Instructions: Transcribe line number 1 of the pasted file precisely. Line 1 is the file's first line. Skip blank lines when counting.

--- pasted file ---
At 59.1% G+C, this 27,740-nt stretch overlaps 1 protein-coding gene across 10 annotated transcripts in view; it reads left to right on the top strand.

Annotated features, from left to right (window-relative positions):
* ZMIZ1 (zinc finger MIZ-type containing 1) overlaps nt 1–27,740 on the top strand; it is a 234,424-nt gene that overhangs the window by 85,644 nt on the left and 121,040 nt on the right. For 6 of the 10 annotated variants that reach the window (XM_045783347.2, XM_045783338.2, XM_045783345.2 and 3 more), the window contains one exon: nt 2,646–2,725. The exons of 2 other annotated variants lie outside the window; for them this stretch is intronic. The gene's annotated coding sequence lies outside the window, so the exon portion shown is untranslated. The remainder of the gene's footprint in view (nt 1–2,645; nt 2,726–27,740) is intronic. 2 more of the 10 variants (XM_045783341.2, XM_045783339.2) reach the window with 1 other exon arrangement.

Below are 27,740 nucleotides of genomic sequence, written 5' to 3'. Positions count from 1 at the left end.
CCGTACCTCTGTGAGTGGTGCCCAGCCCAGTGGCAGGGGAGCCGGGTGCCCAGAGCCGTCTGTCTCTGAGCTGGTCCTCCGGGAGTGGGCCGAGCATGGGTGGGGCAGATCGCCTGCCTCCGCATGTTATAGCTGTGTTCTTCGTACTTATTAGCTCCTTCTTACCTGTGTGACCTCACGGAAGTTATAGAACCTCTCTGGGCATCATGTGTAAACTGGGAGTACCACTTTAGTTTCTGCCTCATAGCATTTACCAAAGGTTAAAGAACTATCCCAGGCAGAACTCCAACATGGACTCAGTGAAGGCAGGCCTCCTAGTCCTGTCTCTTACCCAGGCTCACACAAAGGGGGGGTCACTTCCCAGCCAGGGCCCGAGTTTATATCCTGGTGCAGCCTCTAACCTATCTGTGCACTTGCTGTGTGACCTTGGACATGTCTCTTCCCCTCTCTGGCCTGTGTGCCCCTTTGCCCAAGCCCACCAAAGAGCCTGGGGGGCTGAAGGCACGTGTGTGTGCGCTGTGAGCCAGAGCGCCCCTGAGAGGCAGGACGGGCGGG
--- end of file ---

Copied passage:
At 59.1% G+C, this 27,740-nt stretch overlaps 1 protein-coding gene across 10 annotated transcripts in view; it reads left to right on the top strand.